The Insiders Guide To Buying Term Insurance

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Most people consider cost the primary reason for choosing one insurance policy over another. While certainly important, there are additional and by no means less important factors. Among them are some questions to consider.

How strong is the insurance company?

In today's uncertain financial climate the quality of your insurance company takes on new meaning. While no insurance company simply goes out of business due to highly regulated reserve requirements of the various states they operate in, those carriers in danger from poor investment results or real estate loans may well be taken over by stronger carriers. While this generally means the new owner will abide by the guarantees of the original policy the "devil may be in the details." When this happens the new carrier generally considers this a so-called "closed" book of business, a severely restricts your future options.

What options do I have?

Most insurance companies offer both term and permanent life insurance, and most carriers will allow the owner of the policy to convert term coverage into a permanent policy within a specific time period. Although most will allow conversion into many of the competitive products they currently offer, those carriers taken over by others may find they options limited to older cash value policies that may not meet you new objective.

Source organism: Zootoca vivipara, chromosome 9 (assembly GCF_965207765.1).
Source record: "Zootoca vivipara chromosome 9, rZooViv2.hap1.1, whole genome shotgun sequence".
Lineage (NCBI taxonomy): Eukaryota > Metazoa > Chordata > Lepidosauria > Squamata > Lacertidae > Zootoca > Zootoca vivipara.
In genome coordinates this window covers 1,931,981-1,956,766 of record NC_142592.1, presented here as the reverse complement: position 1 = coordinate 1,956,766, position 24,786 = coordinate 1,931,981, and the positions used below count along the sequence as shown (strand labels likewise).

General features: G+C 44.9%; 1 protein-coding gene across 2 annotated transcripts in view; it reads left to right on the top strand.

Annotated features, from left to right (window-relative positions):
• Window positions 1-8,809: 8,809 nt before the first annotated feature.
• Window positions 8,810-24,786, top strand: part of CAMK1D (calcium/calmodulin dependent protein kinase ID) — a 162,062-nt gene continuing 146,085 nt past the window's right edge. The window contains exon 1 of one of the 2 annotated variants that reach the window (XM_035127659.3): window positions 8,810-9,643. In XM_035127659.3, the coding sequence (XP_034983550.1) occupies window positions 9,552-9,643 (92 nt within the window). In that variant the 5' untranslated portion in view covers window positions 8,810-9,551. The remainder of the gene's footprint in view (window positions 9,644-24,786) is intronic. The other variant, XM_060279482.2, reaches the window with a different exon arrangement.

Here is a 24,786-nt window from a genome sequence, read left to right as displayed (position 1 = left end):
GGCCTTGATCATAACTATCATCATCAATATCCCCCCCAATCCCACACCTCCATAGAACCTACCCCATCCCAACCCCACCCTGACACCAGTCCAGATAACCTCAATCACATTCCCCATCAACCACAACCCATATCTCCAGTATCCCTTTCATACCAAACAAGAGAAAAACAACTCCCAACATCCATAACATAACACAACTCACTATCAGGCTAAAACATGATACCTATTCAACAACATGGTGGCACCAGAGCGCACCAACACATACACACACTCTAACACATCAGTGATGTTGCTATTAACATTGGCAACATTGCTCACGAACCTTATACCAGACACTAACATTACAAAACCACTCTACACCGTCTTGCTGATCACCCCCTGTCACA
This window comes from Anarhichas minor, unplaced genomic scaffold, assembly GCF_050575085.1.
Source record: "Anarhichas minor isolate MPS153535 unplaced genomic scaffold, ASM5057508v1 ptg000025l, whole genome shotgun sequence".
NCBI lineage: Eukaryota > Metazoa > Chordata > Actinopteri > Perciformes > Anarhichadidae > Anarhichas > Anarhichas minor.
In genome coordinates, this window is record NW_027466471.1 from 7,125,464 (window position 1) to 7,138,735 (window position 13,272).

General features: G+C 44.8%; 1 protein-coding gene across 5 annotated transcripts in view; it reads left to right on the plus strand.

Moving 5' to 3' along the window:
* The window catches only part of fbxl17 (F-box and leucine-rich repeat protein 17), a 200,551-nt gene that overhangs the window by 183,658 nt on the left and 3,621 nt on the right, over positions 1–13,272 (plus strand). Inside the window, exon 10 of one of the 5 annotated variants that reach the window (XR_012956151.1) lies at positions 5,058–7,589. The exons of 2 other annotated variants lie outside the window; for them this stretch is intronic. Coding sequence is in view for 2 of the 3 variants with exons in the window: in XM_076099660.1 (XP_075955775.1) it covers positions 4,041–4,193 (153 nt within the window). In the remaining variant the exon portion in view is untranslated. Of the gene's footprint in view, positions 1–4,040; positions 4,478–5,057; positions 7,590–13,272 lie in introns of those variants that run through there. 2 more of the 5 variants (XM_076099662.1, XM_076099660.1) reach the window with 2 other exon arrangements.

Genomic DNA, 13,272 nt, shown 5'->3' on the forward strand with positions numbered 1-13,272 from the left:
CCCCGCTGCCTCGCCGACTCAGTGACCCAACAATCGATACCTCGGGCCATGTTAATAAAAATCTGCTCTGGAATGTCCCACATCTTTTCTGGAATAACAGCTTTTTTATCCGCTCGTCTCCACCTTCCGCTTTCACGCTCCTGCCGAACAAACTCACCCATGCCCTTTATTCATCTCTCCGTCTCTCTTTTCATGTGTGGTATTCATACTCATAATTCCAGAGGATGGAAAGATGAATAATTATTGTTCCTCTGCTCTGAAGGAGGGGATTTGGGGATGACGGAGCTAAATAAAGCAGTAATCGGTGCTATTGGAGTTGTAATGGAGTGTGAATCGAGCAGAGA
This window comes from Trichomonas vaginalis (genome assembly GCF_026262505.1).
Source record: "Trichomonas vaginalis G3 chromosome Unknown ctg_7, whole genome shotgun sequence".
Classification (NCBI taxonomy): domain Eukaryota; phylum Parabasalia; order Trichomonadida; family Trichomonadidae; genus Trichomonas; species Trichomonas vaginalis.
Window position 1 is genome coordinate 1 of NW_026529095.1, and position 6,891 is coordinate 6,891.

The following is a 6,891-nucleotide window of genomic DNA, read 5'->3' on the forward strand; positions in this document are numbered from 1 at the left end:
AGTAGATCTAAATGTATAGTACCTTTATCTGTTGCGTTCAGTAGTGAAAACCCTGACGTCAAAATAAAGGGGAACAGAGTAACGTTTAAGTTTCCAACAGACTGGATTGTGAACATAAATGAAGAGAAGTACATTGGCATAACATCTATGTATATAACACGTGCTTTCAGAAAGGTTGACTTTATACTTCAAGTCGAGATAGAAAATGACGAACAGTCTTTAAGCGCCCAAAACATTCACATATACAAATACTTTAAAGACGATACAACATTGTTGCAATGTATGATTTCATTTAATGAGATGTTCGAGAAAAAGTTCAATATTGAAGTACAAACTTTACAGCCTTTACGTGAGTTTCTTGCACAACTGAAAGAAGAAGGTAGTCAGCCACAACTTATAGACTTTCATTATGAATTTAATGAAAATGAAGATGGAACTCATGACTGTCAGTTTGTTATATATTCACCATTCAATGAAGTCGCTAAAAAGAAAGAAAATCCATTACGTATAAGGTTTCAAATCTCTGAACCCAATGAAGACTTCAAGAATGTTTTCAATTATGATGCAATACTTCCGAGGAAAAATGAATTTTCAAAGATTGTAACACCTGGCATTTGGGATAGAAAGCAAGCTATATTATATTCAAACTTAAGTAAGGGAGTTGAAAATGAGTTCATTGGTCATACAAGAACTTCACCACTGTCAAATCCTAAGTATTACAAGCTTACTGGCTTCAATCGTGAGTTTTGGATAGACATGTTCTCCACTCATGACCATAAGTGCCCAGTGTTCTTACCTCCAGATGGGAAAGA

I'm not a smoker, but I enjoy a cigar every once in a while. Should I tell my agent?

The short answer is "yes". While you may feel this is silly, it's not. Why, because the insurance company has the right (and some say obligation) to deny your beneficiary's claim based on fraud, and this is a relatively easy way to show that you, the insured, tried to deceive the company when you applied for coverage. Note that policies have a 2 year period of contestability. This means the company may fail to honor a claim during this period based for fraud or suicide. Subsequent to this time, a claim is paid even if the insured failed to disclose an issue, or died by their own hand.

Why is convertibility so important?

Typically, our health declines with age. We may gain some weight, take a medication or two, or generally not be in the same shape we were at a younger age. However, once you have a term policy in force, you have "locked in" your health category with regard to convertibility. Many people drop their term policies only to find their new options severely restricted.

Why do premiums vary so much?

This usually has more to do with the insurance company than it does with you. Assuming the same health category, you may find premiums differ by 100% or more. While logic may tell you the stronger the carrier, the higher the premium, just the opposite can be true. Today, stronger insurers are using their clout to increase market share. Premiums can also depend on the investment yield the company has experienced, their average bond maturity, mortality experience and other factors. All good reasons to shop before you buy.

What is the first step?

Talk to an experienced independent agent who deals with many carriers. Ask for references, and check the agent's disciplinary record. All states have these records displayed on their insurance department website. Like the purchase of any important asset, let the buyer beware.

Leonard Robbins has written additional articles that can help you choose the best policy for your current and future needs. You may contact him at or visit his website at read all you'll need to know.



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